I realize that there is a statutory lien for emergency hospitals, county hospitals, etc. ... at least that is my understanding. There is also language that says providers are to make there lien effective by sending notice certified mail. So besides the fact that attorneys deal with these and besides the fact that the hospital deserves to get paid (these are things I know), we are in a situation with very small policy limits compared to the injury and bills. So please tell me whether or not these types of providers have an automatic lien or whether they have to do more to make them effective. I am just trying to figure out which providers have an actual lien. If there is a guide / link out there it would also be appreciated.
As a San Diego car accident lawyer, I frequently deal with the unfortunate issue of a liable party being under-insured for the damages they can cause. Look to California Civil Code section 3045.1 ( http://codes.lp.findlaw.com/cacode/CIV/5/d3/4/1... ) to see the statutory language providing for the healthcare provider's lien. But, understand that there is a difference between the 'lien' and the 'account' for the hospital's services. The 'lien' is a security interest to collect money on the 'account.' If the lien is insufficient to collect payment in full on the account, the account balance can remain the accident victim's responsibility to pay. Think of it this way, you get a loan to buy a car. The bank can repo the car if you don't pay the loan but if the loan balance is $5k and they only repo a $4k car, the bank will look for $1k payment to close the account. The same principle applies to hospital liens. Therefore, when looking at §3045.1, you will see that the healthcare provider is limited by a mathematical equation as to how much of the settlement the hospital can collect on its lien but after that payment is applied to the account the hospital/collection agency will seek payment on the balance. Often, there is leverage to apply to the hospital's bill which a proficient personal injury attorney would be able to assist you (even though I understand hiring counsel causes you concern due to the limited settlement funds). It may be worth considering collecting on the third party policy limits (which you probably should not do without discussing your matter with an attorney) and then hiring a lawyer on an hour rate to negotiate the hospital's account.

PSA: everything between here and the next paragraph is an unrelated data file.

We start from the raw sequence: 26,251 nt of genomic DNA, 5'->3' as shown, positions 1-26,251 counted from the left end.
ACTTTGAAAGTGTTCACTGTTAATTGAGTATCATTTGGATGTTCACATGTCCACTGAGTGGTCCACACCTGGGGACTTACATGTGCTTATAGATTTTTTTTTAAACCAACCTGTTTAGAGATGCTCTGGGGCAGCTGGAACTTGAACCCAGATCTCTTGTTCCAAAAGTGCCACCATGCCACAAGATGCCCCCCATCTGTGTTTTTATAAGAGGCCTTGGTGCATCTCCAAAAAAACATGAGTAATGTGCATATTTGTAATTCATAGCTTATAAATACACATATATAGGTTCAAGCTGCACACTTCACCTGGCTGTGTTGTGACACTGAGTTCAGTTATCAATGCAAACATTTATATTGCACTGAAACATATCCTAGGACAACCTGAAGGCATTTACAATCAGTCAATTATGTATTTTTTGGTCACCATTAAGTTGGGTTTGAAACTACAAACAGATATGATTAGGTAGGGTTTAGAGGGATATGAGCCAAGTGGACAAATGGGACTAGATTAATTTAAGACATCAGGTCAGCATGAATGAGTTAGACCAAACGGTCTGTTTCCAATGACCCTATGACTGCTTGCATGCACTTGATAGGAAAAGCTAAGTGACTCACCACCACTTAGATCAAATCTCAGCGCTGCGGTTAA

Separately, you asked about the lien being "perfected" by the notice and mailing requirements in §3045.1. You are correct that the lien is avoidable if it is not properly perfected but that does not make the underlying account go away - just the security interest. Moreover, the third-party insurance company will not likely care if the lien is "perfected." Frequently, if the third-party insurance company even gets a hint or whiff of a lien, they will put the lienholder on the settlement check to ensure that the lienholder does not come back after them. The insurance company may not care if the lien is not properly perfected and in the absence of hiring an attorney, overcoming this obstacle will be very difficult. In summary, the lien is not 'automatic' as you write above but the casualty insurer may treat it that way.
If your bills are paid by Medical or medicare you have a super lien imposed on you by statute. There is no further need of a medical lien to be filed. An attorney has the obligation to pay the lien or be responsible for it. Medical bills where your own insurance companies pay for the bills have to send you a subrogation letter or file liens. Some providers such ambulance services or private clinics also need to file liens. You have an obligation to pay them all. The difference is that in small recovery case, such as the one you are addressing here, there is a Cal statute that provides that the medical super liens providers, cannot get paid more than 50 percent of what plaintiff are getting. This works as follow: Recovery is $15k. Attorney gets $5k , there is $10k remaining. Client takes $5k and medical providers get the last $5k. The latter amount is apportioned among all providers and your attorney would write letters to all concerned to take a prorated amount. This is just one of the myriad ways your attorney could negotiate and there are variations. That is why it is always better to let the attorney handle these type of claims. Best of luck to you.
Attorney Gnau lays it out pretty well. The fact is in 20+ years I have only seen one 3045 lien that was done correctly. They usually mess up on the mailing / notice requirements and do not serve all the correct parties/entities. You are best trying to negotiate a deal that everyone can live with.
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